Kubzansky found a wide variety of BPO providers having a potential impact on poverty and opportunity in the markets where they set up shop—from multinationals like IBM and Infosys to African and Asian start-ups, from rural locations in Kenya to urban centers in Haiti. According to Monitor’s working paper, Job Creation through Building the Field of Impact Sourcing, impact sourcing employees benefit not only from income increases between 40 and 200 percent, their BPO employment also increases family investment in health care and education.

The most mature market for impact sourcing is India, where such activity takes place in rural areas and second- and third-tier cities. “There’s a social impact but also a strong business case,” Kubsansky explains. “Wages are lower, skills are comparable, and churn rates are significantly lower. They have been able to hit that double bottom line.”

The two BPO work areas where impact sourcing is likely to occur today are lower-end data tasks (data processing and digitization) and lower-end voice work that requires local language skills.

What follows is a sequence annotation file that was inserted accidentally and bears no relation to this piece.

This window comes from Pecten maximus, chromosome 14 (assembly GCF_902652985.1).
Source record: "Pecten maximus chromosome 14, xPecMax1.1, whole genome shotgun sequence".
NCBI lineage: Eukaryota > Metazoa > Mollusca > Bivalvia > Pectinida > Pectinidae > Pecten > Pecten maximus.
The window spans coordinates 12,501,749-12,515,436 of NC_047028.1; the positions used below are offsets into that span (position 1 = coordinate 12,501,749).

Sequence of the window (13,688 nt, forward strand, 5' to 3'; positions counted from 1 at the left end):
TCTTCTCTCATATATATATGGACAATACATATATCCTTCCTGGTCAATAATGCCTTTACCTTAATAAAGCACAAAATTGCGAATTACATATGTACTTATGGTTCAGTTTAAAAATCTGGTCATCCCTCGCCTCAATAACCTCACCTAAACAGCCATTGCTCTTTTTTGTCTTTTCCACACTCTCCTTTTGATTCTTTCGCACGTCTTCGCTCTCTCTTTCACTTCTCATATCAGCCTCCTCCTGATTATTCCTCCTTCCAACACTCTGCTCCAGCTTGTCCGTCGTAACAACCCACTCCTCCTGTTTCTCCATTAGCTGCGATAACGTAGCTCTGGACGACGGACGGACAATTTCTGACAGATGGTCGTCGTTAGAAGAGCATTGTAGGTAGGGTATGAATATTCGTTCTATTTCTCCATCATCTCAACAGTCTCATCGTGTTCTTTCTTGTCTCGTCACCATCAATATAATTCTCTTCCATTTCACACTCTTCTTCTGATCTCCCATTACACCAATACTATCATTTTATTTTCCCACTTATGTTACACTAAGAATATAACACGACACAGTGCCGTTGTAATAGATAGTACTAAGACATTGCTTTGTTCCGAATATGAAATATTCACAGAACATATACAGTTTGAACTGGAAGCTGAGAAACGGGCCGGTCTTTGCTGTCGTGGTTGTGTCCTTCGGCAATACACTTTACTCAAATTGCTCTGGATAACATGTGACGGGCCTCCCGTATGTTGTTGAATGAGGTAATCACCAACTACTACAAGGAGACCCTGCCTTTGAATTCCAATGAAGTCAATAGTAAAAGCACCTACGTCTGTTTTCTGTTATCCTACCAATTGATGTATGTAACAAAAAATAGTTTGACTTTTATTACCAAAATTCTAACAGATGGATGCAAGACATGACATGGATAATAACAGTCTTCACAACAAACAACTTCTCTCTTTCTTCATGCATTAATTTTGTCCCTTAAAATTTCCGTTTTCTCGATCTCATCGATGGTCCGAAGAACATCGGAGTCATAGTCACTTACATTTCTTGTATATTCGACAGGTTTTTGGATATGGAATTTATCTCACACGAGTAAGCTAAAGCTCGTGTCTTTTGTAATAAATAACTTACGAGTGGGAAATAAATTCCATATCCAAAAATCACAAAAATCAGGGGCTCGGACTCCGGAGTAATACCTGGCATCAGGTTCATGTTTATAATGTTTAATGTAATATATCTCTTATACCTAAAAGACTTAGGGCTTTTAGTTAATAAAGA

The biggest issue for BPO providers working in the impact sourcing arena is training. “It’s a significant investment, and one of the things they worry about the most,” says Kubzanksy. “And the problem exists at two levels. First, there’s the employees themselves. Some will have innate smarts but may have never worked in a formal setting. The other issue is middle management. Can I get skilled people out in a rural area six hours outside of Calcutta? Can I get these people who started out with me as entry level analyst trained up for middle management?”

In some countries, such as South Africa, the government is helping to absorb the cost of training. Then the issue becomes generating demand. In most cases, these BPO providers start with smaller contracts for local work and must figure out how to scale. “We’re still very early in the game,” Kubzanky said, “and the issues are the same as for anyone new in the outsourcing space.”